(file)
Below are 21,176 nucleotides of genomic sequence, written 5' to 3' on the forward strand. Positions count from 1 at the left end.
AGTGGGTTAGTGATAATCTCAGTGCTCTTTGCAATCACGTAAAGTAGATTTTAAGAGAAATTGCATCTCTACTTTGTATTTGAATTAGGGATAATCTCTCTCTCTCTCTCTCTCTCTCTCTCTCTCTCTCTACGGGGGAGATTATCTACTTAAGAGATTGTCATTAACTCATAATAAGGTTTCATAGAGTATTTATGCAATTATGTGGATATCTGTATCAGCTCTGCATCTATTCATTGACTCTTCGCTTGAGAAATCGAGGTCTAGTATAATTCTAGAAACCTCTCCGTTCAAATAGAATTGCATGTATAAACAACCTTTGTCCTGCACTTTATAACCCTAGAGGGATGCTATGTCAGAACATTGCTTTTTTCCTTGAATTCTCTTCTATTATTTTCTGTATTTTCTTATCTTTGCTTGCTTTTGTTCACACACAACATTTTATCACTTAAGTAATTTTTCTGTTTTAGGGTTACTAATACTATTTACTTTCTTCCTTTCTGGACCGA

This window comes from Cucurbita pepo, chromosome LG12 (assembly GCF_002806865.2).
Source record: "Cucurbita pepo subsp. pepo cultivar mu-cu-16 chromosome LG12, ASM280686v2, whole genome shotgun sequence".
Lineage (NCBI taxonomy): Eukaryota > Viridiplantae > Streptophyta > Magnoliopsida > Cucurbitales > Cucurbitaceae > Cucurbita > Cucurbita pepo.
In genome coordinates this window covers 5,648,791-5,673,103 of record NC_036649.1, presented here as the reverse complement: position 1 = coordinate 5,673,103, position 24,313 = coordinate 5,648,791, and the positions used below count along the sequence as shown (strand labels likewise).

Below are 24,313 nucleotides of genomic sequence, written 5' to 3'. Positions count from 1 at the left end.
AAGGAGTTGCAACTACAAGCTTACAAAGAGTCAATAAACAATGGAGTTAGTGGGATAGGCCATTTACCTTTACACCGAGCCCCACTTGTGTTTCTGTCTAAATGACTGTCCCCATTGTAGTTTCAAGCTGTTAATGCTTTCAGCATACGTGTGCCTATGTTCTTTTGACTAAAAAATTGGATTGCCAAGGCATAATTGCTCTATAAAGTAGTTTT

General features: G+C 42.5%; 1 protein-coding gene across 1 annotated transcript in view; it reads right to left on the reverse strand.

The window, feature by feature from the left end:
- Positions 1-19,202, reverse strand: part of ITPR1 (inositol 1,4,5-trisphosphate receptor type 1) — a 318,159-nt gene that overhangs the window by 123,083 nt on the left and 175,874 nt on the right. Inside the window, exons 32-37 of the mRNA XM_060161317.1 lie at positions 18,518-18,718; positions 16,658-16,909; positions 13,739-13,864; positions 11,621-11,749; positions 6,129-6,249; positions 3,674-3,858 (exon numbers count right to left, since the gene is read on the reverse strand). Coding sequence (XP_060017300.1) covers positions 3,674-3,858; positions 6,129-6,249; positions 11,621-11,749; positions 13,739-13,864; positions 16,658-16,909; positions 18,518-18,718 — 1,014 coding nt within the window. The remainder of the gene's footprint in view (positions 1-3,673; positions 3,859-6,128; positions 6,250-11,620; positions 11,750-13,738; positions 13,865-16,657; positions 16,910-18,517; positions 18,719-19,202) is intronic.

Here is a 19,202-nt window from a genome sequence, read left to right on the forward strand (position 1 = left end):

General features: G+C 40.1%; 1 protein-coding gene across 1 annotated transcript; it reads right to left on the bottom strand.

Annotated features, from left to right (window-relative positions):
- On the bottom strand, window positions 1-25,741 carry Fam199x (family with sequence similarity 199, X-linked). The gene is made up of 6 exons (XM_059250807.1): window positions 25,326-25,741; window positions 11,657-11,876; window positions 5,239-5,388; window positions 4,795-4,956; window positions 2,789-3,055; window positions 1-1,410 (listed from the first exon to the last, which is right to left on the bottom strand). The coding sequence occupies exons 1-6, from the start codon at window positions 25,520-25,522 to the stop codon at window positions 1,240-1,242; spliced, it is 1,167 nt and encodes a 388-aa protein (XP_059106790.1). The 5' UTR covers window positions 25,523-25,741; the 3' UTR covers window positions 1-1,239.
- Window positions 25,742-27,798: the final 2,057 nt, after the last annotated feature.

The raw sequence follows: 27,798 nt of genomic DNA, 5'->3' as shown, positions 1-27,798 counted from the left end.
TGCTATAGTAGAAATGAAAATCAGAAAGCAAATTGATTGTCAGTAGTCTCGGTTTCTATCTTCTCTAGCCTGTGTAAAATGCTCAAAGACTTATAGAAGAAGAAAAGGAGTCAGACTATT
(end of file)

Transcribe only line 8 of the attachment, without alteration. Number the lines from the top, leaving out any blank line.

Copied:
AAGGAGTTGCAACTACAAGCTTACAAAGAGTCAATAAACAATGGAGTTAGTGGGATAGGCCATTTACCTTTACACCGAGCCCCACTTGTGTTTCTGTCTAAATGACTGTCCCCATTGTAGTTTCAAGCTGTTAATGCTTTCAGCATACGTGTGCCTATGTTCTTTTGACTAAAAAATTGGATTGCCAAGGCATAATTGCTCTATAAAGTAGTTTT